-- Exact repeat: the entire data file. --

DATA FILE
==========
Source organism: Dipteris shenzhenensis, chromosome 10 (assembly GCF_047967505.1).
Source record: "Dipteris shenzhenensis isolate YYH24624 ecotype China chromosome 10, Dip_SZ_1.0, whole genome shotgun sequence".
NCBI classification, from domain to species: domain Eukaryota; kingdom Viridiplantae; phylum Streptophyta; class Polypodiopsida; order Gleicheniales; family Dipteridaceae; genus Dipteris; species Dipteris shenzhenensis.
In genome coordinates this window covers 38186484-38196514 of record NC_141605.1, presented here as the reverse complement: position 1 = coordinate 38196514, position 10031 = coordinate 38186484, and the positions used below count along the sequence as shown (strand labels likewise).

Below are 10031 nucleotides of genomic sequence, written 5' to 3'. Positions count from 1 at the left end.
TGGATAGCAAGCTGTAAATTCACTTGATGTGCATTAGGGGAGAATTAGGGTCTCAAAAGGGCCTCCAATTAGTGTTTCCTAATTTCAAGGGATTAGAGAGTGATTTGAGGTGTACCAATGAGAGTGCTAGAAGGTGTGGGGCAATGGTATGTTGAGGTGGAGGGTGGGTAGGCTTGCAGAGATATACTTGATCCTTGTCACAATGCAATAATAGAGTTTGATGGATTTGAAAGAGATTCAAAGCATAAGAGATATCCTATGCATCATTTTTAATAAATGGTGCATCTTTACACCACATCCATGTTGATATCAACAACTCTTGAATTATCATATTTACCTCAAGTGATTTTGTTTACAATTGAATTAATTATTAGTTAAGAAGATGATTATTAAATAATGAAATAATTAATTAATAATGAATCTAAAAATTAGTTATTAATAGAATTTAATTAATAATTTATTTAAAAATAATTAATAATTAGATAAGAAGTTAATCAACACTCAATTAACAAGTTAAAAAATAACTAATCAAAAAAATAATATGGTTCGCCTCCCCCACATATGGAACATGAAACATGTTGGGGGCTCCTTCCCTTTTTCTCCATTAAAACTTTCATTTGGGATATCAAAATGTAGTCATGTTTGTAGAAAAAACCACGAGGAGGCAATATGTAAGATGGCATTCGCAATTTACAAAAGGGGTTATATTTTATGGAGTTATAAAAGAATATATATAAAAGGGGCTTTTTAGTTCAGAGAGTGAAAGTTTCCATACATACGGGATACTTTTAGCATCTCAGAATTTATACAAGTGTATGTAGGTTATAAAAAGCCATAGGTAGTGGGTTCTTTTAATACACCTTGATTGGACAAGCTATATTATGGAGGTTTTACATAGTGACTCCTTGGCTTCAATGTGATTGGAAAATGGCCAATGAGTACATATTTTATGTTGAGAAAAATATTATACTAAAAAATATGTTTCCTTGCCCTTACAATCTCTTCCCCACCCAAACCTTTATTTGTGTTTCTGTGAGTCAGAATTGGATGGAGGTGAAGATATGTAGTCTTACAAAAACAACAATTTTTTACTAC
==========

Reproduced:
Source organism: Dipteris shenzhenensis, chromosome 10 (assembly GCF_047967505.1).
Source record: "Dipteris shenzhenensis isolate YYH24624 ecotype China chromosome 10, Dip_SZ_1.0, whole genome shotgun sequence".
NCBI classification, from domain to species: domain Eukaryota; kingdom Viridiplantae; phylum Streptophyta; class Polypodiopsida; order Gleicheniales; family Dipteridaceae; genus Dipteris; species Dipteris shenzhenensis.
In genome coordinates this window covers 38186484-38196514 of record NC_141605.1, presented here as the reverse complement: position 1 = coordinate 38196514, position 10031 = coordinate 38186484, and the positions used below count along the sequence as shown (strand labels likewise).

Below are 10031 nucleotides of genomic sequence, written 5' to 3'. Positions count from 1 at the left end.
TGGATAGCAAGCTGTAAATTCACTTGATGTGCATTAGGGGAGAATTAGGGTCTCAAAAGGGCCTCCAATTAGTGTTTCCTAATTTCAAGGGATTAGAGAGTGATTTGAGGTGTACCAATGAGAGTGCTAGAAGGTGTGGGGCAATGGTATGTTGAGGTGGAGGGTGGGTAGGCTTGCAGAGATATACTTGATCCTTGTCACAATGCAATAATAGAGTTTGATGGATTTGAAAGAGATTCAAAGCATAAGAGATATCCTATGCATCATTTTTAATAAATGGTGCATCTTTACACCACATCCATGTTGATATCAACAACTCTTGAATTATCATATTTACCTCAAGTGATTTTGTTTACAATTGAATTAATTATTAGTTAAGAAGATGATTATTAAATAATGAAATAATTAATTAATAATGAATCTAAAAATTAGTTATTAATAGAATTTAATTAATAATTTATTTAAAAATAATTAATAATTAGATAAGAAGTTAATCAACACTCAATTAACAAGTTAAAAAATAACTAATCAAAAAAATAATATGGTTCGCCTCCCCCACATATGGAACATGAAACATGTTGGGGGCTCCTTCCCTTTTTCTCCATTAAAACTTTCATTTGGGATATCAAAATGTAGTCATGTTTGTAGAAAAAACCACGAGGAGGCAATATGTAAGATGGCATTCGCAATTTACAAAAGGGGTTATATTTTATGGAGTTATAAAAGAATATATATAAAAGGGGCTTTTTAGTTCAGAGAGTGAAAGTTTCCATACATACGGGATACTTTTAGCATCTCAGAATTTATACAAGTGTATGTAGGTTATAAAAAGCCATAGGTAGTGGGTTCTTTTAATACACCTTGATTGGACAAGCTATATTATGGAGGTTTTACATAGTGACTCCTTGGCTTCAATGTGATTGGAAAATGGCCAATGAGTACATATTTTATGTTGAGAAAAATATTATACTAAAAAATATGTTTCCTTGCCCTTACAATCTCTTCCCCACCCAAACCTTTATTTGTGTTTCTGTGAGTCAGAATTGGATGGAGGTGAAGATATGTAGTCTTACAAAAACAACAATTTTTTACTAC